Concussion Inc.’s ebook THE TED AGU PAPERS: A Black Life That Mattered — And the Secret History of a Covered-Up Death in University of California Football is available on Kindle-friendly devices at http://amzn.to/2aA2LDl. One hundred percent of royalties are being donated to sickle cell trait research and education.
by Irvin Muchnick
The University of California-Berkeley told Concussion Inc. on Thursday night that it is has begun its due-diligence search for the charge letter and consulting agreements related to the second review of the football strength and conditioning program that was ordered up last summer by Nicholas Dirks, the lame-duck chancellor, after a public uproar over the first review.
Cal said ultimate release of these documents could take until mid-March or even longer.
In the spring of 2014, two Cal athletics cronies — Dr. Jeffrey Tanji, a sports medicine specialist at UC Davis, and John Murray, a San Francisco athletic trainer — investigated for one day before producing a three-page report that said the strength and conditioning program of football coach Sonny Dykes’ assistant Damon Harrington was just fine.
Of course, Dykes was fired this week for unrelated reasons (his team didn’t win enough games in his four years, and ticket sales are lagging while a football stadium retrofit saddles California’s taxpayers with $18 million a year in debt service).
Harrington’s future is unknown, but new head coaches generally pick their own people for such roles. Harrington has a comparatively modest compensation package: whereas UC is on the hook for a $5.3 million buyout of Dykes’ only recently sweetened and extended long-term deal, Harrington makes $150,000 (plus an incentive bowl bonus) and is up for annual renewal.
The 2014 review of the strength and conditioning program stemmed from whistleblower complaints, including to campus police, by a former backup quarterback, Joey Mahalic, who cited the extreme and profanity-laced coaching methods of Harrington following both a player-on-player criminal beating and, three months later, the death of Ted Agu during an offseason conditioning-punishment drill. When the local media, led by the San Francisco Chronicle, last summer belatedly reported faculty concerns that the Tanji-Murray review was fatally flawed by the co-authors’ conflicts of interest, Chancellor Dirks said the university would undertake another review.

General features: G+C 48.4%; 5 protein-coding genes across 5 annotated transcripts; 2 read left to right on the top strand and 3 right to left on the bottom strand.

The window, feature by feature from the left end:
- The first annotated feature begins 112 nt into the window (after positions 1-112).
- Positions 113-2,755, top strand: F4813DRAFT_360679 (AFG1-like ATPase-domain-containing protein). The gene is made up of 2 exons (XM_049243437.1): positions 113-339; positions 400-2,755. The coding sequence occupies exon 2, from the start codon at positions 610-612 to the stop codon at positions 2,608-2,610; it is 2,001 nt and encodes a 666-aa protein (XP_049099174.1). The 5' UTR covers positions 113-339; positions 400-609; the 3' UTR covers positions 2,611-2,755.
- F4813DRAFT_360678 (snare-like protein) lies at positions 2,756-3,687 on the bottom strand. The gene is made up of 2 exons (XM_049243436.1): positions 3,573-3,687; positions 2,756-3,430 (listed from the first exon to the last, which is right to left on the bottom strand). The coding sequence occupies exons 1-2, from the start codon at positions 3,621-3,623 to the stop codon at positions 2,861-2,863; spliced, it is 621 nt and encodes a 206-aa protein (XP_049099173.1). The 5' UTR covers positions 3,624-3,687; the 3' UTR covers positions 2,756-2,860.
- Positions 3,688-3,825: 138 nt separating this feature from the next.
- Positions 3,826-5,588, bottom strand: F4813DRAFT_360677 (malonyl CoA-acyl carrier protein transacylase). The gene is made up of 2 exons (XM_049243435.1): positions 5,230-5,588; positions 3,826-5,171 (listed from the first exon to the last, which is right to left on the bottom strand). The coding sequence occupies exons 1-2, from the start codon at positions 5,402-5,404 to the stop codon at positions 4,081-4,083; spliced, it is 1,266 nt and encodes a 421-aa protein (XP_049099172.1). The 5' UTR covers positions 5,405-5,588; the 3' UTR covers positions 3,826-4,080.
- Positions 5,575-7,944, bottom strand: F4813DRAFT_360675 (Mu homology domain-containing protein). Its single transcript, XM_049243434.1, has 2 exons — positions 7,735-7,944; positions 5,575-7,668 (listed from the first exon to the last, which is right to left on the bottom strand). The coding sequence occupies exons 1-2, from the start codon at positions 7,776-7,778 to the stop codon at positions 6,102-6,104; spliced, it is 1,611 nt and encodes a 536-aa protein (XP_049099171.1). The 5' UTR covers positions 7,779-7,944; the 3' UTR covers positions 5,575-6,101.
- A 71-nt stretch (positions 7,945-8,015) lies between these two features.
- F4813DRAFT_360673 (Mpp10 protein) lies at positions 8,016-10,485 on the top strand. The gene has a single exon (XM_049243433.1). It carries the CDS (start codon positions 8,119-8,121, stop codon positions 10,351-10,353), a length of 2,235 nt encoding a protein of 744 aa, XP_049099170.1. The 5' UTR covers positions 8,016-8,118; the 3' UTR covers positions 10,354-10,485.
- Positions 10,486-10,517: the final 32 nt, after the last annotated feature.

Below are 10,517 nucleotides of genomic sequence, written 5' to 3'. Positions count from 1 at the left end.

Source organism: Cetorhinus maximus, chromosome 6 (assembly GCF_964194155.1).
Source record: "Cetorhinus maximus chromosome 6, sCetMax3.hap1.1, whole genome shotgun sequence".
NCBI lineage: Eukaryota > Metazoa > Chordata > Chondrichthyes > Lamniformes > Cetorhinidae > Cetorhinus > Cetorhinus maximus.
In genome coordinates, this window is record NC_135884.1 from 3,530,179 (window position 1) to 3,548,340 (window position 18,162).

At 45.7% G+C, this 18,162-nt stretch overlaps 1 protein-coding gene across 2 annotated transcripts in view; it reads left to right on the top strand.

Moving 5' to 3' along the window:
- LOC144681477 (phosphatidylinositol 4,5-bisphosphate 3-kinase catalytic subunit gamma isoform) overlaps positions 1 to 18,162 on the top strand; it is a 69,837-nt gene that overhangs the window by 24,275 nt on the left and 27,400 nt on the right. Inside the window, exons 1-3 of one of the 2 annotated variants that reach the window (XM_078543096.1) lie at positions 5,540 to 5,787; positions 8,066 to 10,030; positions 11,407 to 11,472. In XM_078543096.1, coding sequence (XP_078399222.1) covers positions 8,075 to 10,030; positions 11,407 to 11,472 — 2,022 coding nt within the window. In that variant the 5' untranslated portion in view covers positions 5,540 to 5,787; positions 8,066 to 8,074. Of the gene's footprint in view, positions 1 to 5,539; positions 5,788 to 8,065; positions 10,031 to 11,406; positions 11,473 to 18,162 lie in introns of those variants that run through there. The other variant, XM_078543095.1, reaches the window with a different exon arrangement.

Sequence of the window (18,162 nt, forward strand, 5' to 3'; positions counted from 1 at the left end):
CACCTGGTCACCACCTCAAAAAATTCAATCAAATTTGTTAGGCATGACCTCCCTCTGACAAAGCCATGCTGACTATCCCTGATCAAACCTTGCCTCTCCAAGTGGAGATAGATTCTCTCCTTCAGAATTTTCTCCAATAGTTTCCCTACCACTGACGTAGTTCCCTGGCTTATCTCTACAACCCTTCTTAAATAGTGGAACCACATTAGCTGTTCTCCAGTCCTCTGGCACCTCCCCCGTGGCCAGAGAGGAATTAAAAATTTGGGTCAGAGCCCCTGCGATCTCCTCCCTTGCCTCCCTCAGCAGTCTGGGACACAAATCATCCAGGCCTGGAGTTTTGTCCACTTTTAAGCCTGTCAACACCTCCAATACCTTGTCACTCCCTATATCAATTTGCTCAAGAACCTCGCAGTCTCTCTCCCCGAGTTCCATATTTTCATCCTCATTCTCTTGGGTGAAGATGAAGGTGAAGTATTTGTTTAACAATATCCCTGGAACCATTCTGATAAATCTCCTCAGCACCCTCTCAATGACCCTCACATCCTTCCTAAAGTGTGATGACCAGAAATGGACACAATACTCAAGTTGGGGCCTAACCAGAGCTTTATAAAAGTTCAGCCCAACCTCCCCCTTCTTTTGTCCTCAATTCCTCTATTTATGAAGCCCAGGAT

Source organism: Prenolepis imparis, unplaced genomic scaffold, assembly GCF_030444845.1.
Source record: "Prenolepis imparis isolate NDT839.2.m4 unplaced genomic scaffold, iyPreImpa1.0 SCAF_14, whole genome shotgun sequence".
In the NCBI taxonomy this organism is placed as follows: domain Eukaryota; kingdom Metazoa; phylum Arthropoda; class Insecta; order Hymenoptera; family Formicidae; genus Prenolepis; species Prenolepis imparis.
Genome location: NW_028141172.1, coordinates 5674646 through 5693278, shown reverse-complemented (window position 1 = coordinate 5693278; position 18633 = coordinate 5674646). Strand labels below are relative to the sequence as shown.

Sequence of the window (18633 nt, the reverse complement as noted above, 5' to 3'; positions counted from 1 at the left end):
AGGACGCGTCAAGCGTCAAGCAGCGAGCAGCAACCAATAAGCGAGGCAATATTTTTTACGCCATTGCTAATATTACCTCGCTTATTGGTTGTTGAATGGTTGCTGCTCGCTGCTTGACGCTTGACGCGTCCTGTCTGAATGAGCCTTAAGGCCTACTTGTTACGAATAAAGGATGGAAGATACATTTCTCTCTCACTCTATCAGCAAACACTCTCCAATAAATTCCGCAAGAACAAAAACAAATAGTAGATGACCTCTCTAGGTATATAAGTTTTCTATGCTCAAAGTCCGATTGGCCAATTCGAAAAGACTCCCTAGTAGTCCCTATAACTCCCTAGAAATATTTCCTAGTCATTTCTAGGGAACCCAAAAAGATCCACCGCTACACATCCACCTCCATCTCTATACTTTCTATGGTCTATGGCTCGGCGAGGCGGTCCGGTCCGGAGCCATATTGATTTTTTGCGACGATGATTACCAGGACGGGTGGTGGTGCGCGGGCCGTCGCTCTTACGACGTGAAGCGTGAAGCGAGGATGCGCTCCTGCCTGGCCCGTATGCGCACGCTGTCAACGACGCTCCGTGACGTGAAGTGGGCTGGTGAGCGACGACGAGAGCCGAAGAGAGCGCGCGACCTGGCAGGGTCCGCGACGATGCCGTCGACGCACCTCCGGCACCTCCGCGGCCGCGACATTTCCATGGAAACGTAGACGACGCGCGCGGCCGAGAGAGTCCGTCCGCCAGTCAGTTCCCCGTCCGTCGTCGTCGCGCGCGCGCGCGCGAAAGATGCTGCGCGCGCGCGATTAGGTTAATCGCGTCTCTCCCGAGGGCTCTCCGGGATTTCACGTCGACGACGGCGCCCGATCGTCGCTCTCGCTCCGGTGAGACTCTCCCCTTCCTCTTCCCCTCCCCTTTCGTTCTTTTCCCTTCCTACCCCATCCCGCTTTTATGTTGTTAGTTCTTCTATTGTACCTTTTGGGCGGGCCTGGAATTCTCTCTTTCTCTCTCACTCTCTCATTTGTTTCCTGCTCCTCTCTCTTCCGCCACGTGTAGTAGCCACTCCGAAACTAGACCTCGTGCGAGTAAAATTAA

The bulk of that work was supposed to happen this month, but campus sources say it is possible that the dismissal of Dykes will bring about a delay. A broader task force examining the structure of the whole athletic program, in the context of the department’s $22 million annual deficit, already has been pushed back at least once.
For the first review, Cal did not initially release the administration’s charge letter and scope-of-work documents for Tanji and Murray, but eventually did so after this reporter pointed out, to UC system president Janet Napolitano and other officials, that the university’s production under the California Public Records Act was defective.
I directly asked Dr. Elizabeth Joy, who was hired to co-direct the new study, to disclose her charge letter and consulting contract. She declined.
“Explainer: How ‘Insider’ Access Made San Francisco Chronicle and Berkeley J-School Miss Real Story Behind Death of Cal Football’s Ted Agu,” https://concussioninc.net/?p=10931
Complete headline links to our Ted Agu series: https://concussioninc.net/?p=10877